Meet India’s biggest green crusader in architecture and design
Long before ‘going green’ became the inspiration du jour, Sharukh Mistry had been incorporating sustainable practices in his designs. Even today, the Bengaluru-based architect loves to experiment with recycled products, natural and alternative materials, as well as with stone. From his very first project—his own home in Bangalore—to now, Mistry has been at the forefront of changing the vocabulary of building and design. He shares with us not just his experiences at work but also who he really is as a person—a joyologist.
Did you always want to become an architect?
In college—this was in 1968—I simply played the fool; chasing girls was more important than architecture. Noshir and Rumi were my early mentors, and then walked in [now-wife] Renu. She was beautiful... she still is! Her designs at IIT Kharagpur bowled me over. It was then that I started to look at the profession of architecture in a different light. I am still not serious, a joyologist, if you please. I fell in love with architecture and the ‘cerebral Southie’ whom I have been married to for the last 41 years.
What kind of work excites you the most?
I haven’t come across any project that has not excited me. I like to engage in diversity. That’s possibly the reason why our practice has a much larger bandwidth. It also helps us leave our baggage or ‘experience’ and go in as a ‘beginner’. To answer your question in a straightforward way, I am excited about projects in the socially relevant space, where architects are least afforded and where, as a professional I can ‘design like I give a damn’. Projects like the SOS children’s villages, Tsunami Rehabilitation work along the coast of Tamil Nadu and Puducherry, Earthquake responses in Nepal, Agastya International to promote rural education and Ranga Shankara, a theatre for the community. Bringing hope is the ultimate joy.
Which project do you consider as the turning point for your own venture?
There have been many and in different phases of my life. The first one is our own home. No experience, little money, new place, no cement (it was 1980). So looking at alternative building methods became critical to our survival. This continues. We question status quo, break disciplines and have a ball doing it. Then came the SOS villages, Ranga Shankara, Agastya and others that moulded us, while we continued to look for the ah, aha and the haha moments.
Tell us about the most challenging project you’ve worked on?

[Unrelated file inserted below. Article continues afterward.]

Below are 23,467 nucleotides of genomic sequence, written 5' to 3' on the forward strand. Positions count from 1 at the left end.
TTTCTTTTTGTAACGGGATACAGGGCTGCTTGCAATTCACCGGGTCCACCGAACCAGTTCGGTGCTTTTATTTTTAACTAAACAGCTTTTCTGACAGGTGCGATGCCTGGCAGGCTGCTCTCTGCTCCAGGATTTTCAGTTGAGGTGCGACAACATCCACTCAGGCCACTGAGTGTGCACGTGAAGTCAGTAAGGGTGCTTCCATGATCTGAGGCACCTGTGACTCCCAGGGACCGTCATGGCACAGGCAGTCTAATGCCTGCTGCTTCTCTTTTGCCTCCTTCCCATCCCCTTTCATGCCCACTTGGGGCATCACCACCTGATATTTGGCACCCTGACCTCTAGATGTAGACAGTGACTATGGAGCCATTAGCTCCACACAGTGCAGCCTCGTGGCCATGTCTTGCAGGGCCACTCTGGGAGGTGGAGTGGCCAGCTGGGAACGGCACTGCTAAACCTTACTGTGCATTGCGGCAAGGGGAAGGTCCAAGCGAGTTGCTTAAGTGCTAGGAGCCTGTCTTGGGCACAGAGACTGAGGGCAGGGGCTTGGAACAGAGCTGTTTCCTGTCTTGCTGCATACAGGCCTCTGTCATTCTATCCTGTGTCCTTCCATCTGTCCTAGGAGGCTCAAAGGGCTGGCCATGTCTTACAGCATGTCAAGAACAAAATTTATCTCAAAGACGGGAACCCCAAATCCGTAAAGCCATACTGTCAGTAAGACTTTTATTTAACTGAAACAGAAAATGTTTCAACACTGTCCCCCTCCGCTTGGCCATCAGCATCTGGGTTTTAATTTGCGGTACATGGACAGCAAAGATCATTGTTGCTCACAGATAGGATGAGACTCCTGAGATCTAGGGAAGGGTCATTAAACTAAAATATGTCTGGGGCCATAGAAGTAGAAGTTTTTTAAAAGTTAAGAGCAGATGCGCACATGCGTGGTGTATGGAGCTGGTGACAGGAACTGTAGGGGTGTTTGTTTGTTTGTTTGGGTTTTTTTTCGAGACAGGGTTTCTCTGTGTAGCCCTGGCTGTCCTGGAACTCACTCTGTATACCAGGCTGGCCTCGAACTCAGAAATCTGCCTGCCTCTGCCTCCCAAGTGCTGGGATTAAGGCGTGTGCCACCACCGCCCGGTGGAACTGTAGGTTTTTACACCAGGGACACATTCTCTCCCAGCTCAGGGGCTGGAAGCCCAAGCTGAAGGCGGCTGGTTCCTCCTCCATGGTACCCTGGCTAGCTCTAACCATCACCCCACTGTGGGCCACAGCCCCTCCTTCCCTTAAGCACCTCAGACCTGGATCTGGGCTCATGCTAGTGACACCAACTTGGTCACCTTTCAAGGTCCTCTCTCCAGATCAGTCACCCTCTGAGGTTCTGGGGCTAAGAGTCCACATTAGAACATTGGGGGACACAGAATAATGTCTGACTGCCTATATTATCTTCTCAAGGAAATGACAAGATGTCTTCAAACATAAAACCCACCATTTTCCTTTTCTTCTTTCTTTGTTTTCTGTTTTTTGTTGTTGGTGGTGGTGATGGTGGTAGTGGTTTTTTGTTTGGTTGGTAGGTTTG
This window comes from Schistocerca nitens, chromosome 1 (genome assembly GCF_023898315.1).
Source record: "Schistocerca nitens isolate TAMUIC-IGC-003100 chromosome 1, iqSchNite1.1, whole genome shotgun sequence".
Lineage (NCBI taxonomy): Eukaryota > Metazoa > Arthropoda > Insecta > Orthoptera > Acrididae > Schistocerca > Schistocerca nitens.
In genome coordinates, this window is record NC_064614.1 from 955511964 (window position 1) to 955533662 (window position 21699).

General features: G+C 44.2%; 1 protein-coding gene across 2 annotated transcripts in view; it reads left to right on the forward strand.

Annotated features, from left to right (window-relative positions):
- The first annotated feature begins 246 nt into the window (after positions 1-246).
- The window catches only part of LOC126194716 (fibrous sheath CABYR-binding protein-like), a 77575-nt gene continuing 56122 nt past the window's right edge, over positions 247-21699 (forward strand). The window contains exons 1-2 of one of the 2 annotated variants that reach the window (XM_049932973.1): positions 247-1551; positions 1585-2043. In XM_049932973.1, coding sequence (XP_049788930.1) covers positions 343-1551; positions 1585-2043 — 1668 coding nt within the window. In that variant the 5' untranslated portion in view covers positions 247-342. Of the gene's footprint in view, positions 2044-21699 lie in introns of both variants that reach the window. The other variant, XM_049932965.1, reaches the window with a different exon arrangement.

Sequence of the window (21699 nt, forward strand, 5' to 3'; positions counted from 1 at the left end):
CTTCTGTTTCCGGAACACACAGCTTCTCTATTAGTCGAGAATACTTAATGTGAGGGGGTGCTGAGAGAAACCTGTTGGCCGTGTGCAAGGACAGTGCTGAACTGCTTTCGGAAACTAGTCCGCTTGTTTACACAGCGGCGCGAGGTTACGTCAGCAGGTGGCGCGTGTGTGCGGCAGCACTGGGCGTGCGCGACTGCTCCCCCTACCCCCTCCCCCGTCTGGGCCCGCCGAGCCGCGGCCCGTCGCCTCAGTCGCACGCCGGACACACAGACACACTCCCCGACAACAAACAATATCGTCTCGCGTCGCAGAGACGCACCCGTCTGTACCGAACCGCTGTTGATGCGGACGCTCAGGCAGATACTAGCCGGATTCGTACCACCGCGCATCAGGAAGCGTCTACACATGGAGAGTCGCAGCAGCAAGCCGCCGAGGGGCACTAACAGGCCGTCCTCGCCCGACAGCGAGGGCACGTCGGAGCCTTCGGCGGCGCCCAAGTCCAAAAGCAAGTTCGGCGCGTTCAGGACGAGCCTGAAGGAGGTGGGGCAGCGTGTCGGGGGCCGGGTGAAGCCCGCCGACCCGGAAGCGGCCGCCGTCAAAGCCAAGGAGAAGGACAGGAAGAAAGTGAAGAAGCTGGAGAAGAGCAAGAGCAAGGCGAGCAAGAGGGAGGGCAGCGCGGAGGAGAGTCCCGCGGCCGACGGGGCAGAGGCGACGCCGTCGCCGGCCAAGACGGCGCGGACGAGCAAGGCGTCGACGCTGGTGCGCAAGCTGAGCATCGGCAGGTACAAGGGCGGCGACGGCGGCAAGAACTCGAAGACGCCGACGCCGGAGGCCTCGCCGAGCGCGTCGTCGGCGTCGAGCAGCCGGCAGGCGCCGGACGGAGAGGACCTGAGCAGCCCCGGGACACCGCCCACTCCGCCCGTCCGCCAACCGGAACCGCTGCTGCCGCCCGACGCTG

In recent times, I would say it is our endeavour to create a meaningful life by building homes, schools and community centres in Nepal. It’s an on-going project, one part in the alpine range and another in the riverine valley. The sheer difficulty of approaching the site (back-breaking), the difference in geographies, culture and climate means that we stepped out of our comfort zones, marshalling up resources and qualities that we were not prepared for. It has been a great learning experience. Our minds were flooded with questions and it created the space for ‘listening’, which helped us connect with local communities. We asked ourselves: What, as designers, are we bringing to the table? Are we designing with pride or pity, hope or despair? And are we truly ‘listening’ to their fears, apprehensions and aspirations?
What were the challenges you faced?
The Nepal reconstruction authority decided that the entire process has to be ‘owner-driven construction’. So, we have a team of engineers, masons, plumbers, fabricators and electricians training hundreds of farmers and their families to build their own homes. It is tough but amazingly rewarding. When you see the smile on the faces of the villagers, women and children, it is worth every bit.
What are you inspired by?
Nothing exotic. I am inspired by my simple, everyday surroundings, wherever I am. It could be a garbage heap or a rainbow behind it.
Do you have a mentor?
My many mentors on this journey are not only humans but also beings, forests, rivers and oceans. I am downright in awe of all the everyday happenings. Currently, my mentor is a raven. She is on my terrace everyday, sharing my food and teaching us some values that only she can—to live and let live. I could write a book on her.
One structure you wish you'd designed...and why?
It is a structure but not a building. It’s a tree. I am besotted by this rubber tree in our garden. I was involved in its growth. You see, Renu and I were expecting our second child, Umeed. I was in Bangalore and she was in Mumbai. This plant was in a pot. Every time I travelled to Mumbai, it would wither and dry up. On my return, I would talk to it, water it, love it and new shoots would emerge. As soon as we completed our home in 1980, I planted it in our garden. Now, 36 years later, it is a giant with a 100 ft-canopy and a girth of close to eight feet. Its roots are under our home and last year, it decided to bless me by dropping a huge branch that gave me 10 stitches on my head. I do consider it a blessing!
You have such unique experiences and reactions. How would your friends describe you?
A mad ‘bawaji’ who likes to guffaw every 10 minutes; one who sees a funny side in the most serious of situations.
The first thing you do, when you start your workday?
Stretch like my dog Khichdi, wriggle (a bit), dunk biscuits in my Parsi pudhina chai, and then, I am ready to take on the world.
During a project, what part do you enjoy the most?
Developing a connection to the site—it is the most important design intervention. Followed by listening to the person I am designing for. Also allowing myself to wait for other triggers while ideation begins.
In your opinion, the best-planned cities in the world are…
Out of my travels, I’d say, the two ancient cities of Iran—Isfahan and Shiraz.
Your pet peeve is...
Negativity – in all its aspects.